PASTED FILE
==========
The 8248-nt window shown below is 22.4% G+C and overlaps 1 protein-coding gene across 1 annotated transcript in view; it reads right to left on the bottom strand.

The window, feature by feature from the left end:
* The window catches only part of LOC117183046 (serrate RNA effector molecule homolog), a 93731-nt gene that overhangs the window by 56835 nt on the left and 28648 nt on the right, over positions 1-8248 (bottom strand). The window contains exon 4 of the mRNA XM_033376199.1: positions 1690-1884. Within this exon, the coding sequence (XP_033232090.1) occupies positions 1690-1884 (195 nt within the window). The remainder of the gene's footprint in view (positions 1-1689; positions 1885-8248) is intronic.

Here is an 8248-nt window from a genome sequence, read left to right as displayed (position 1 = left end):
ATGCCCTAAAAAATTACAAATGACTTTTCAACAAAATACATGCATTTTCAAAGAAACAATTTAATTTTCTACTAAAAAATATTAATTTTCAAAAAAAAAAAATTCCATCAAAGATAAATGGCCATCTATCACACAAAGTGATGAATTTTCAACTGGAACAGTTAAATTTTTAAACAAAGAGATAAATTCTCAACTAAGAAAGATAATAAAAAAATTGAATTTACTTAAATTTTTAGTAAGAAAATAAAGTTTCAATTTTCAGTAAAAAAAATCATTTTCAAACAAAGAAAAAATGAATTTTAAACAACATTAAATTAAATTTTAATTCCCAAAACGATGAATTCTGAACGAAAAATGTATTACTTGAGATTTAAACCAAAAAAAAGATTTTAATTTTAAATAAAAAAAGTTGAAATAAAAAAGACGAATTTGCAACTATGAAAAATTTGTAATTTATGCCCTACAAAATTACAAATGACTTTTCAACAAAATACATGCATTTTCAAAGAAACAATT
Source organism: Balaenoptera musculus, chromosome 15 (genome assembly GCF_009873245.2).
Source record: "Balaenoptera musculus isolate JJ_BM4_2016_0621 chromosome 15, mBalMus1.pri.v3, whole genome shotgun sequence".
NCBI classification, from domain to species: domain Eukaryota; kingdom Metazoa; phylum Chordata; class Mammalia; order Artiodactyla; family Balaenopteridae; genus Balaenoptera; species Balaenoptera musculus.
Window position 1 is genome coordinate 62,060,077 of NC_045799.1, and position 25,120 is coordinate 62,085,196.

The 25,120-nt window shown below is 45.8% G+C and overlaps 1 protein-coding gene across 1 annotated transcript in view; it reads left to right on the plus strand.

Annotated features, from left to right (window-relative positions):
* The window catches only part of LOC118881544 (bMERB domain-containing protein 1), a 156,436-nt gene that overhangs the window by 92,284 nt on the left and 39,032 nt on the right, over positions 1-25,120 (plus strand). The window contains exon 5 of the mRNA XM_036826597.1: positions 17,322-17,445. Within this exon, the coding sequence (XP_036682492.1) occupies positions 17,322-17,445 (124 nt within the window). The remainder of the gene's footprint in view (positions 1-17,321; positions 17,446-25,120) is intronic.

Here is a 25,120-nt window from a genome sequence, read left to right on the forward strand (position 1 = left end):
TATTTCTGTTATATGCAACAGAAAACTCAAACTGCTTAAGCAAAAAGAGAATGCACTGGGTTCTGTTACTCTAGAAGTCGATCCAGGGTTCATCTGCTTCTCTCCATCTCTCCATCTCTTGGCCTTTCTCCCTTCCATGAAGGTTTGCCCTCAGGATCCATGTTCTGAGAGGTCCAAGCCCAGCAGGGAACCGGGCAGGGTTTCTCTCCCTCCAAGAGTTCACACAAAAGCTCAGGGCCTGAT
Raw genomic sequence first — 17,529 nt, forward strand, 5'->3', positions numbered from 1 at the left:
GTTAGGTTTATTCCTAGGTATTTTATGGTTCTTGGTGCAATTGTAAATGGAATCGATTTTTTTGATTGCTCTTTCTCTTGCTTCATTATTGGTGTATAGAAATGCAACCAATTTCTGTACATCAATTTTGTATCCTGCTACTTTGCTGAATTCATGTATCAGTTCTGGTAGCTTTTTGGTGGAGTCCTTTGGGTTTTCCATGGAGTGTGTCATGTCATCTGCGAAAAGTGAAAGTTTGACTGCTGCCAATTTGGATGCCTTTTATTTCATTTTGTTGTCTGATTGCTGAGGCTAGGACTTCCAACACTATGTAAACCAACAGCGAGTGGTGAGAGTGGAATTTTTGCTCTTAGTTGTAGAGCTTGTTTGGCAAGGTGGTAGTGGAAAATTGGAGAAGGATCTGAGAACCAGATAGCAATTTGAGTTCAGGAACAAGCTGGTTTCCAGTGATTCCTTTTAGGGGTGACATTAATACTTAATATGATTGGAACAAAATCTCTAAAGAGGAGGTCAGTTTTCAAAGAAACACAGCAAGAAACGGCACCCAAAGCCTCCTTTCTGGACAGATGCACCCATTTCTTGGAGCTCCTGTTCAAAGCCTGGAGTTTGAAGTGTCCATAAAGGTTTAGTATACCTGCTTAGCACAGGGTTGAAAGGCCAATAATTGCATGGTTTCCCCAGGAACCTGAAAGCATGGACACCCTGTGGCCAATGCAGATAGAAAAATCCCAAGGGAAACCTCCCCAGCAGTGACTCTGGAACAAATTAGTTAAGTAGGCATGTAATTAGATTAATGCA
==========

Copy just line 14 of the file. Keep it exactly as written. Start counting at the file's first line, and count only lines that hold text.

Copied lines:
TATTTCTGTTATATGCAACAGAAAACTCAAACTGCTTAAGCAAAAAGAGAATGCACTGGGTTCTGTTACTCTAGAAGTCGATCCAGGGTTCATCTGCTTCTCTCCATCTCTCCATCTCTTGGCCTTTCTCCCTTCCATGAAGGTTTGCCCTCAGGATCCATGTTCTGAGAGGTCCAAGCCCAGCAGGGAACCGGGCAGGGTTTCTCTCCCTCCAAGAGTTCACACAAAAGCTCAGGGCCTGAT